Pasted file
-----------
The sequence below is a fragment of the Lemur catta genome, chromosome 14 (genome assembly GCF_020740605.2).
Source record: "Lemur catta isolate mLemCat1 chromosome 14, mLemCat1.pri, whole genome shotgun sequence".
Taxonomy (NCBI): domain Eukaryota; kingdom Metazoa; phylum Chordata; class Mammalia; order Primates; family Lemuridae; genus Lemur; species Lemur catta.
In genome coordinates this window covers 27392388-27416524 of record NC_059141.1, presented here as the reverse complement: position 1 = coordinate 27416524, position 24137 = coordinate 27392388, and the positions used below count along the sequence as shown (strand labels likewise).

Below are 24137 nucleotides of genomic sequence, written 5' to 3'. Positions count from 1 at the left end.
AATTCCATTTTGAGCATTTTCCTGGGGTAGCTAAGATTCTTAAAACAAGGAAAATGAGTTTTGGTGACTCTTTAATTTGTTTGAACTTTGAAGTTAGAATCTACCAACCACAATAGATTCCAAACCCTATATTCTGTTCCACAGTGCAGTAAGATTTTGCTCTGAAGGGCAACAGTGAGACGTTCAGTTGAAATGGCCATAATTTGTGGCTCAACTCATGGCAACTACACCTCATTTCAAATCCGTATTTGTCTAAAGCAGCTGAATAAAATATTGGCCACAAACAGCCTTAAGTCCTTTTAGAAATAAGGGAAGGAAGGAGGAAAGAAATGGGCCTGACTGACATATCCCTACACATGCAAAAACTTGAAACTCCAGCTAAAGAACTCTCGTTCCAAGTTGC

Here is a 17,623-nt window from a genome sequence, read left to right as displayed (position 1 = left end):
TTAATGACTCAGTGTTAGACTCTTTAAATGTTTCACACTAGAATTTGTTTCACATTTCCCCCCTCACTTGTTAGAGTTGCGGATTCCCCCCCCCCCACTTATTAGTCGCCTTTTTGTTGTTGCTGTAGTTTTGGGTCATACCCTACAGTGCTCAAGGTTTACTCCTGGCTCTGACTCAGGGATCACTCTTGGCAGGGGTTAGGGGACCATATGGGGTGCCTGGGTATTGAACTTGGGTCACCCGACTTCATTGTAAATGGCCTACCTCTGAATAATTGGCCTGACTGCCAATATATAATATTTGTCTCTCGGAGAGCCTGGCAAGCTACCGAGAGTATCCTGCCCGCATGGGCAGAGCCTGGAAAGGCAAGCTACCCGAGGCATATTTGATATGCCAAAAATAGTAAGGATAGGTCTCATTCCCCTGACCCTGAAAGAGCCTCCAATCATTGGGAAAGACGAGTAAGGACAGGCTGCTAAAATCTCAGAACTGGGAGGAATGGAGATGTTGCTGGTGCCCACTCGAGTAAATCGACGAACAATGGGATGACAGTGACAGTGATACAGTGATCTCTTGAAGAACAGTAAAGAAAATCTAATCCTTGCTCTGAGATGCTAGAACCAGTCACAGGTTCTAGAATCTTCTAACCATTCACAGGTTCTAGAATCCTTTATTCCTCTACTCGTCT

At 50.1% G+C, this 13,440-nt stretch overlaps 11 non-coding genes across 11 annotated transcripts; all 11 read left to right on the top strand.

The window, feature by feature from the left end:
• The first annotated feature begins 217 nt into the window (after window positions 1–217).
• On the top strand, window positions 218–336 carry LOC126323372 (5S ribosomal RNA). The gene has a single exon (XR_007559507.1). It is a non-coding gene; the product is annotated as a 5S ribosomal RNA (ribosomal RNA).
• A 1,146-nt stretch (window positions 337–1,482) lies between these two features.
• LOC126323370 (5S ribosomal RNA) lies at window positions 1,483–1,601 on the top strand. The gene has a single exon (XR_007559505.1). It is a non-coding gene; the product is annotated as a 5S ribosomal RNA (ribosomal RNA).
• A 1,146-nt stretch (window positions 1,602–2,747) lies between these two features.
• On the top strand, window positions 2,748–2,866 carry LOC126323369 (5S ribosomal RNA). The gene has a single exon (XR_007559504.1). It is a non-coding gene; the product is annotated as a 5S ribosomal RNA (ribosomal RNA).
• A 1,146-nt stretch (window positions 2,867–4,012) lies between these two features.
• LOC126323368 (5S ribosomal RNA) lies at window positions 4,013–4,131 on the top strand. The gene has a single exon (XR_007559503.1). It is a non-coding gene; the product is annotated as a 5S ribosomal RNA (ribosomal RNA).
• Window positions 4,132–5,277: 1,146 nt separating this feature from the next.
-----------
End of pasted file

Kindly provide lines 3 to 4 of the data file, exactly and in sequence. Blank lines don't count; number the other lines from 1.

Taxonomy (NCBI): domain Eukaryota; kingdom Metazoa; phylum Chordata; class Mammalia; order Primates; family Lemuridae; genus Lemur; species Lemur catta.
In genome coordinates this window covers 27392388-27416524 of record NC_059141.1, presented here as the reverse complement: position 1 = coordinate 27416524, position 24137 = coordinate 27392388, and the positions used below count along the sequence as shown (strand labels likewise).